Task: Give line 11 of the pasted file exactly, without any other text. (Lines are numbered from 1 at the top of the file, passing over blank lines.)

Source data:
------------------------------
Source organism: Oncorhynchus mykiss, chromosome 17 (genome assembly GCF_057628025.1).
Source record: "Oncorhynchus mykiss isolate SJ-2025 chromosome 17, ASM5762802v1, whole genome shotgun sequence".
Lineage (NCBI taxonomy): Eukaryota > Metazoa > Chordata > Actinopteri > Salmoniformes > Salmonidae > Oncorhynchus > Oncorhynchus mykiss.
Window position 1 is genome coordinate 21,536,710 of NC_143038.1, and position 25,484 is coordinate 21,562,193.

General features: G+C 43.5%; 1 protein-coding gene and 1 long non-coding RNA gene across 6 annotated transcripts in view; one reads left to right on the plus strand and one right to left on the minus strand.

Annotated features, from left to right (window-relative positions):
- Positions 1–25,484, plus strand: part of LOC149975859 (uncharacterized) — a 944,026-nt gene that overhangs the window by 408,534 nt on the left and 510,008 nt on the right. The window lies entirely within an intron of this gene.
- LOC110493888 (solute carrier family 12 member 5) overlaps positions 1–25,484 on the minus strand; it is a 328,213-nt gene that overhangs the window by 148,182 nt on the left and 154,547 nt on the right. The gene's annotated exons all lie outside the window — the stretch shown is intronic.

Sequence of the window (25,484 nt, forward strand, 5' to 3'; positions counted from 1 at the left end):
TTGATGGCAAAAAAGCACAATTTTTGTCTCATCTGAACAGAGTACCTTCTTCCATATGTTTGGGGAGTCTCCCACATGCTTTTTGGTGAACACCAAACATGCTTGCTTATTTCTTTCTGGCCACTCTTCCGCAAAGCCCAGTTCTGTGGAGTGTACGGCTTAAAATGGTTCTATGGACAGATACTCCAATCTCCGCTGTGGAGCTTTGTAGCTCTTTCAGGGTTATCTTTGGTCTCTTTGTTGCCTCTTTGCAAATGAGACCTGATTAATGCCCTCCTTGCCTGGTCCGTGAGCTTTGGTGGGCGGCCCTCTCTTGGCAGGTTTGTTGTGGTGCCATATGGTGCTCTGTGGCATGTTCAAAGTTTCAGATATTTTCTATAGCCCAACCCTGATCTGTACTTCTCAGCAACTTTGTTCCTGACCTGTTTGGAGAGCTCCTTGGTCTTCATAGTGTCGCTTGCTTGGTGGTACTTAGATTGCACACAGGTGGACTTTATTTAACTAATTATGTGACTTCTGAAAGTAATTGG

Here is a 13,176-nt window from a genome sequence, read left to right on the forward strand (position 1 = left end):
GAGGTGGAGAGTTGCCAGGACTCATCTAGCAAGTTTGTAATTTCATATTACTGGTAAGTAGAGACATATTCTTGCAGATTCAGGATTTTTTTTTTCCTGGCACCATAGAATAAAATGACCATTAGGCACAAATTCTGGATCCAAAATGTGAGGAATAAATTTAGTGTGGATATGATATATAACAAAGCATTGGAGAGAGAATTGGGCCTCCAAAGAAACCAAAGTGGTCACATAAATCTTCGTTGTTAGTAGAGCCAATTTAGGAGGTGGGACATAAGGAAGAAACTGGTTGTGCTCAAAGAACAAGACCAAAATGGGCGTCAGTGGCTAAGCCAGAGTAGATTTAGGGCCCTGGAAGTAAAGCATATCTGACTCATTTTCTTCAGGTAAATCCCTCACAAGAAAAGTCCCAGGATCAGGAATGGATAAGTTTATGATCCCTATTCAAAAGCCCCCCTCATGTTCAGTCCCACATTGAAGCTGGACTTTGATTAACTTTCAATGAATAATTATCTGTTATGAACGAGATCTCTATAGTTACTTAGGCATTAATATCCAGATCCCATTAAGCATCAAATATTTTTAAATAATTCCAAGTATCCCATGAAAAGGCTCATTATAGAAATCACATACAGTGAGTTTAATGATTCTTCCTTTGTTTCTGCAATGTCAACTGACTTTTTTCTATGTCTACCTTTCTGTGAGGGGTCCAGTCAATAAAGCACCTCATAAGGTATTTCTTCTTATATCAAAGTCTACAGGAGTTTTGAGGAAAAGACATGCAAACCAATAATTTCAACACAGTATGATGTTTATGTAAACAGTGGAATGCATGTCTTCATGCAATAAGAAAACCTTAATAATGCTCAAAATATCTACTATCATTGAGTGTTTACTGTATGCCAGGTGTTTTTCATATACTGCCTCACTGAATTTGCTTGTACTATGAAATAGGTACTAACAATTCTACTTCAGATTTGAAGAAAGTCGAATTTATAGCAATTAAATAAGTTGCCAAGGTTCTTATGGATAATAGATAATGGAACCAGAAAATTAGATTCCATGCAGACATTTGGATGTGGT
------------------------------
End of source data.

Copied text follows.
Here is a 13,176-nt window from a genome sequence, read left to right on the forward strand (position 1 = left end):